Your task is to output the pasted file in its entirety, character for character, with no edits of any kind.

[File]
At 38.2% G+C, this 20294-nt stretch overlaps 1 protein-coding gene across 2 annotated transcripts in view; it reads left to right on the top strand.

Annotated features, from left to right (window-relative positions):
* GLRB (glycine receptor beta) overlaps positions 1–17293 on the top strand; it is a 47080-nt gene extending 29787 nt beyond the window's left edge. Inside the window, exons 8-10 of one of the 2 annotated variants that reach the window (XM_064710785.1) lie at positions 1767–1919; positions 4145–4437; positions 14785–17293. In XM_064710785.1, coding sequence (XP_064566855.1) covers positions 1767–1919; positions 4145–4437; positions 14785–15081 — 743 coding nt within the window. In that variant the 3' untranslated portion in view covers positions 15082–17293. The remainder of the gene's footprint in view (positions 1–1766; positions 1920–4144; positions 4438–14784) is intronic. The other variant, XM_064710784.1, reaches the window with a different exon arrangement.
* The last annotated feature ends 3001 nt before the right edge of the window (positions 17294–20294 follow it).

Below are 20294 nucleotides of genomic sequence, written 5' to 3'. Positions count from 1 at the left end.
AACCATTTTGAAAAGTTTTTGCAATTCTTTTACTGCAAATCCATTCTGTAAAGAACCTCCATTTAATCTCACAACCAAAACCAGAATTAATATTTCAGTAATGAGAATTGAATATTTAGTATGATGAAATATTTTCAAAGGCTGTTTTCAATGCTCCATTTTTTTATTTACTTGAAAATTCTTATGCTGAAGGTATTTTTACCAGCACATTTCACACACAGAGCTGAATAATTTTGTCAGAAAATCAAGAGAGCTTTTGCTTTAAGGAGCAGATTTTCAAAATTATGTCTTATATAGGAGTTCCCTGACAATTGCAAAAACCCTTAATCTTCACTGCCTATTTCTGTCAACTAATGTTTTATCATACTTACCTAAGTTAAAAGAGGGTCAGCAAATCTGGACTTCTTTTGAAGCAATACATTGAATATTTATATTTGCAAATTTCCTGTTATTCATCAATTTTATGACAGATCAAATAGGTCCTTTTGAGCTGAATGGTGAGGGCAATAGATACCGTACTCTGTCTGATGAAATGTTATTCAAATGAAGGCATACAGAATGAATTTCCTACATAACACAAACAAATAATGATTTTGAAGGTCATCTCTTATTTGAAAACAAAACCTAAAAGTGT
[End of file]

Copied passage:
At 38.2% G+C, this 20294-nt stretch overlaps 1 protein-coding gene across 2 annotated transcripts in view; it reads left to right on the top strand.

Annotated features, from left to right (window-relative positions):
* GLRB (glycine receptor beta) overlaps positions 1–17293 on the top strand; it is a 47080-nt gene extending 29787 nt beyond the window's left edge. Inside the window, exons 8-10 of one of the 2 annotated variants that reach the window (XM_064710785.1) lie at positions 1767–1919; positions 4145–4437; positions 14785–17293. In XM_064710785.1, coding sequence (XP_064566855.1) covers positions 1767–1919; positions 4145–4437; positions 14785–15081 — 743 coding nt within the window. In that variant the 3' untranslated portion in view covers positions 15082–17293. The remainder of the gene's footprint in view (positions 1–1766; positions 1920–4144; positions 4438–14784) is intronic. The other variant, XM_064710784.1, reaches the window with a different exon arrangement.
* The last annotated feature ends 3001 nt before the right edge of the window (positions 17294–20294 follow it).

Below are 20294 nucleotides of genomic sequence, written 5' to 3'. Positions count from 1 at the left end.
AACCATTTTGAAAAGTTTTTGCAATTCTTTTACTGCAAATCCATTCTGTAAAGAACCTCCATTTAATCTCACAACCAAAACCAGAATTAATATTTCAGTAATGAGAATTGAATATTTAGTATGATGAAATATTTTCAAAGGCTGTTTTCAATGCTCCATTTTTTTATTTACTTGAAAATTCTTATGCTGAAGGTATTTTTACCAGCACATTTCACACACAGAGCTGAATAATTTTGTCAGAAAATCAAGAGAGCTTTTGCTTTAAGGAGCAGATTTTCAAAATTATGTCTTATATAGGAGTTCCCTGACAATTGCAAAAACCCTTAATCTTCACTGCCTATTTCTGTCAACTAATGTTTTATCATACTTACCTAAGTTAAAAGAGGGTCAGCAAATCTGGACTTCTTTTGAAGCAATACATTGAATATTTATATTTGCAAATTTCCTGTTATTCATCAATTTTATGACAGATCAAATAGGTCCTTTTGAGCTGAATGGTGAGGGCAATAGATACCGTACTCTGTCTGATGAAATGTTATTCAAATGAAGGCATACAGAATGAATTTCCTACATAACACAAACAAATAATGATTTTGAAGGTCATCTCTTATTTGAAAACAAAACCTAAAAGTGT